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Mission accomplished: A lifelong dream comes true for retired teacher


Photo by Ilene Perlman.

Pat Berlandi indulges her love of space and teaching as flight director for the Christa McAuliffe Challenger Learning Center.

GROWING UP in the 1960s, Pat Berlandi was fascinated by weather and space. “I wanted to be a meteorologist for NASA,” says Berlandi, but her career choice was “soundly and roundly discouraged because I was a girl.”

It was different for women then, she says.

So instead of taking up meteorology, Berlandi became a music and geography teacher in the Boston Public Schools, where she taught for 35 years. 

Berlandi never forgot her childhood dream, however, and a chance meeting in 2006 opened the door for her to pursue that dream. She was attending her college reunion at Framingham State University when she ran into Mary Liscombe, the director of the Christa McAuliffe Challenger Learning Center at the university. “I told her that I was retiring, and she said I might have a mission for you,” Berlandi recalls. The retired Boston Teachers Union member accepted without hesitation. 

The “mission” allows Berlandi to indulge her love of space, science and teaching. She spends two days a week as a “flight director” leading groups of middle school students on simulated space flights to Mars at the McAuliffe Center. The students are assigned to Mars Control, which is a mockup of NASA’s Mission Control Center, or to a replica of a space station interior.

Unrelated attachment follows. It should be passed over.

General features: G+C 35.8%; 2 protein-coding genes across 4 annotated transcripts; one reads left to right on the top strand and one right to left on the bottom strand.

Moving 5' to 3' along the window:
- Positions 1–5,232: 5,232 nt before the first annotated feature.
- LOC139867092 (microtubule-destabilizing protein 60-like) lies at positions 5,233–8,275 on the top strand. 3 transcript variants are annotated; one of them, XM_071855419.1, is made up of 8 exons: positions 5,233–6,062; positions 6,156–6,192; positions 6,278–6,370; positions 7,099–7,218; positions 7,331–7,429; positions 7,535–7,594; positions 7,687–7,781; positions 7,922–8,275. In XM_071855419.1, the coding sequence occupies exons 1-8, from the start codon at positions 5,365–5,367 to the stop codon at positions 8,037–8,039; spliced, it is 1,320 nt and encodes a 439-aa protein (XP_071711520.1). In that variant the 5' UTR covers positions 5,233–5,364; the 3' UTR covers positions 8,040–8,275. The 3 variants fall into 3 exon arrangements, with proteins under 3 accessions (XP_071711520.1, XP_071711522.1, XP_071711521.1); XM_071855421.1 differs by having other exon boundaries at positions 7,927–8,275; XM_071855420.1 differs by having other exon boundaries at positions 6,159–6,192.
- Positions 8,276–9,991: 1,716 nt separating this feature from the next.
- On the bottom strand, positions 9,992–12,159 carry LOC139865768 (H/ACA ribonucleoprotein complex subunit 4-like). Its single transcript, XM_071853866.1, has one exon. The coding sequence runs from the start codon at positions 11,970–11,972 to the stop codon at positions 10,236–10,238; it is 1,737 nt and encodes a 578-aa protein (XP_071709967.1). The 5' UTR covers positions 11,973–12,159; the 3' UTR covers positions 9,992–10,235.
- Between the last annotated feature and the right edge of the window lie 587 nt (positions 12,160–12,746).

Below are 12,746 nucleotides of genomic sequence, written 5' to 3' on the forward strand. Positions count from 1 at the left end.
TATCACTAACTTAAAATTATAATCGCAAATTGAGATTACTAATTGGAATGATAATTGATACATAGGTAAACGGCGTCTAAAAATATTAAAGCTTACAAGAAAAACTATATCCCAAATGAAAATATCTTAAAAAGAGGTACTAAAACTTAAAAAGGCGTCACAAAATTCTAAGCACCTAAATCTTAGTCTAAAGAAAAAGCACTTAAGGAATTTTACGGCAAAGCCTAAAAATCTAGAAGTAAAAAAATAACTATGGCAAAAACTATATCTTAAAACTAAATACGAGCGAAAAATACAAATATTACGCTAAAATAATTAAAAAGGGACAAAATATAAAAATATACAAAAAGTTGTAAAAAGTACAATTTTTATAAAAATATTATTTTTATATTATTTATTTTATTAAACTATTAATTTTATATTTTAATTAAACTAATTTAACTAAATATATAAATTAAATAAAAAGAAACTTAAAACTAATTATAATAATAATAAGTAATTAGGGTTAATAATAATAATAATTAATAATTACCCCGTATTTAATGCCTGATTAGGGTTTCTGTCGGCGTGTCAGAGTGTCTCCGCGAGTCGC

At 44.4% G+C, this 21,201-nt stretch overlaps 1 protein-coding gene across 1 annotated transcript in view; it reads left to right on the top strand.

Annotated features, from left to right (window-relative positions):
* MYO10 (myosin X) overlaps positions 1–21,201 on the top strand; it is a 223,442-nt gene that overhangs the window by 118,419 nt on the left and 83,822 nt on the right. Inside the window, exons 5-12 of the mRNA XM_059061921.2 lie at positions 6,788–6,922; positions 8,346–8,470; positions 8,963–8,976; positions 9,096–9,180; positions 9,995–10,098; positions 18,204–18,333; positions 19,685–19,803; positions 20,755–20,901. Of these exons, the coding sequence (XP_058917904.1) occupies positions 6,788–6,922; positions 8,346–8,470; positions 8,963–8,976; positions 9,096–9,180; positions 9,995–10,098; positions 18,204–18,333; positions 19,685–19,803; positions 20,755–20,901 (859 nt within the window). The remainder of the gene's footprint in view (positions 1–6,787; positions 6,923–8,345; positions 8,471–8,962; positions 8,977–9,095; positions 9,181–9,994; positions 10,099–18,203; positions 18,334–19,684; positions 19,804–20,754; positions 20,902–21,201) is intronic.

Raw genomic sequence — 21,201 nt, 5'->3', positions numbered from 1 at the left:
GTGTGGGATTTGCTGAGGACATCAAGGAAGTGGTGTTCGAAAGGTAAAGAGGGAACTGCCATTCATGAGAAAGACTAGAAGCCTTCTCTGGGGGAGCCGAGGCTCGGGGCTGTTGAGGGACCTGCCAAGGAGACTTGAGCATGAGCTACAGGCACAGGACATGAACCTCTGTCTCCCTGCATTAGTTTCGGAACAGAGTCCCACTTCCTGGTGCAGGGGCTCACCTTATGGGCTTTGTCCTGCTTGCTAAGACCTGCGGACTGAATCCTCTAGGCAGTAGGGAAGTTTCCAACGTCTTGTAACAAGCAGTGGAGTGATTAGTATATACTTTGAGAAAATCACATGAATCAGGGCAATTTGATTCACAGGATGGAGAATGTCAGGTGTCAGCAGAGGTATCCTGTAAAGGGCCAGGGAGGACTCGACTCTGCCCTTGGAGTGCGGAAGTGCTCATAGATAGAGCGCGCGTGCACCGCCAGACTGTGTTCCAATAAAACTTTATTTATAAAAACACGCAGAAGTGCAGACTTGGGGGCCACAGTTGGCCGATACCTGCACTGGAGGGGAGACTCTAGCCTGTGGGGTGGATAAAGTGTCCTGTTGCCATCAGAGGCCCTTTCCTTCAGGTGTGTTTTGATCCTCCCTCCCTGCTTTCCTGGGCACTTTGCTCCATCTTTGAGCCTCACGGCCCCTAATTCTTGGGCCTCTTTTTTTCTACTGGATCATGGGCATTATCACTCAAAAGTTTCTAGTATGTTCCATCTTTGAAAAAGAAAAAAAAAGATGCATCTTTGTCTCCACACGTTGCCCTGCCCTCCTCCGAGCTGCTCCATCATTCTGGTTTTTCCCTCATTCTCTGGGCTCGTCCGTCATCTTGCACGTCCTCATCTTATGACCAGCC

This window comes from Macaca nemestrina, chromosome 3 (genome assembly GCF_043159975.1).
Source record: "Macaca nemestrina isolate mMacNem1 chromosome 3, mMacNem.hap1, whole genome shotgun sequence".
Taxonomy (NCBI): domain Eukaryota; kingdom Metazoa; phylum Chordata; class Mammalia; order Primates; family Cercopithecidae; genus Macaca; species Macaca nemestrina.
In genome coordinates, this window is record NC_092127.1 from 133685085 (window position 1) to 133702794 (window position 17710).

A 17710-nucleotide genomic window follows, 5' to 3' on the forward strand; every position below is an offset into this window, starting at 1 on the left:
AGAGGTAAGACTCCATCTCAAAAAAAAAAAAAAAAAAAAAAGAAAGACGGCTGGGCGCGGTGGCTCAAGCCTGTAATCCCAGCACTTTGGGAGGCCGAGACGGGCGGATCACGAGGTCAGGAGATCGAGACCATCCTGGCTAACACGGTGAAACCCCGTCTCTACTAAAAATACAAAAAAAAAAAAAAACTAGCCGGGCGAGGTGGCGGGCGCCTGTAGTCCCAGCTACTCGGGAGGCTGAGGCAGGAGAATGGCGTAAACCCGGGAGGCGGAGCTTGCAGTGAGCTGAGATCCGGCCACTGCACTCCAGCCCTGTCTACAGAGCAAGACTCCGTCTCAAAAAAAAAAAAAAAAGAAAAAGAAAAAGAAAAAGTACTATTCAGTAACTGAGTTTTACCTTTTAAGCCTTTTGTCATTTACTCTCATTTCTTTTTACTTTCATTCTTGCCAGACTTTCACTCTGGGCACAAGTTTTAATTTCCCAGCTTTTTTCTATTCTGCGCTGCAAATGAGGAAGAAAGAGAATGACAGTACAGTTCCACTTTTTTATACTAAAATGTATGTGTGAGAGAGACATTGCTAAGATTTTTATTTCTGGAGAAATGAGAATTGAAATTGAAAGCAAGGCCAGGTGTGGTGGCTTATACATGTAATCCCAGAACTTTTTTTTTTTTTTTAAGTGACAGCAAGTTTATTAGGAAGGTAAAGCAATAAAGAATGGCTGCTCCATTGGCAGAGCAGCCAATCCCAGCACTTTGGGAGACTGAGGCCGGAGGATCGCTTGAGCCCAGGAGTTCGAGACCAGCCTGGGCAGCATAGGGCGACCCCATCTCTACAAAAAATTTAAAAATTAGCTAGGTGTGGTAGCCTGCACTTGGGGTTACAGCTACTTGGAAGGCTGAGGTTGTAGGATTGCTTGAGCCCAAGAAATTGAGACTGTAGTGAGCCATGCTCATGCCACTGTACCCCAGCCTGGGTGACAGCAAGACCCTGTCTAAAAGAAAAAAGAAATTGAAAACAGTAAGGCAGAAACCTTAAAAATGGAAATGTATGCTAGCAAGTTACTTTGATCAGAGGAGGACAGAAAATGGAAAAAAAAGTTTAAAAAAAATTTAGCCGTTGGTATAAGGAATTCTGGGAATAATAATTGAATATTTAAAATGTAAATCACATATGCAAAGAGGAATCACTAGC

“I get to dress up in a real blue NASA jumpsuit,” says Berlandi, who acts as a facilitator for the missions. “The students get the feel of going into space, and it gives them a chance to use skills like decision-making, problem-solving, communications and teamwork. Halfway through the exercise, the students trade missions. 

“Seeing the students get so excited about learning and science is a real pleasure,” says Berlandi. And she feels especially encouraged for the girls who take part in the program. “Things are so much different for girls today. No one would ever say to a girl, ‘you can’t do that.’ ”

Working at the McAuliffe Center has reconnected Berlandi to the world of teaching. “I always loved being with the kids. This is just like another teaching job, and I love it.” 

Her work at the space center is made all the more special because Berlandi graduated from Framingham State with Christa McAuliffe in 1970. McAuliffe, who was also a teacher in Concord, N.H., traveled aboard the space shuttle Challenger in 1986 as a part of the Teacher in Space Project. She died along with six other crew members when the shuttle exploded just after takeoff.

The connection makes Berlandi feel as if she’s come full circle. “This is what I’ve always wanted to do, and it allows me to continue to bring Christa’s mission forward.”

Reprinted from the May/June 2013 issue of American Teacher.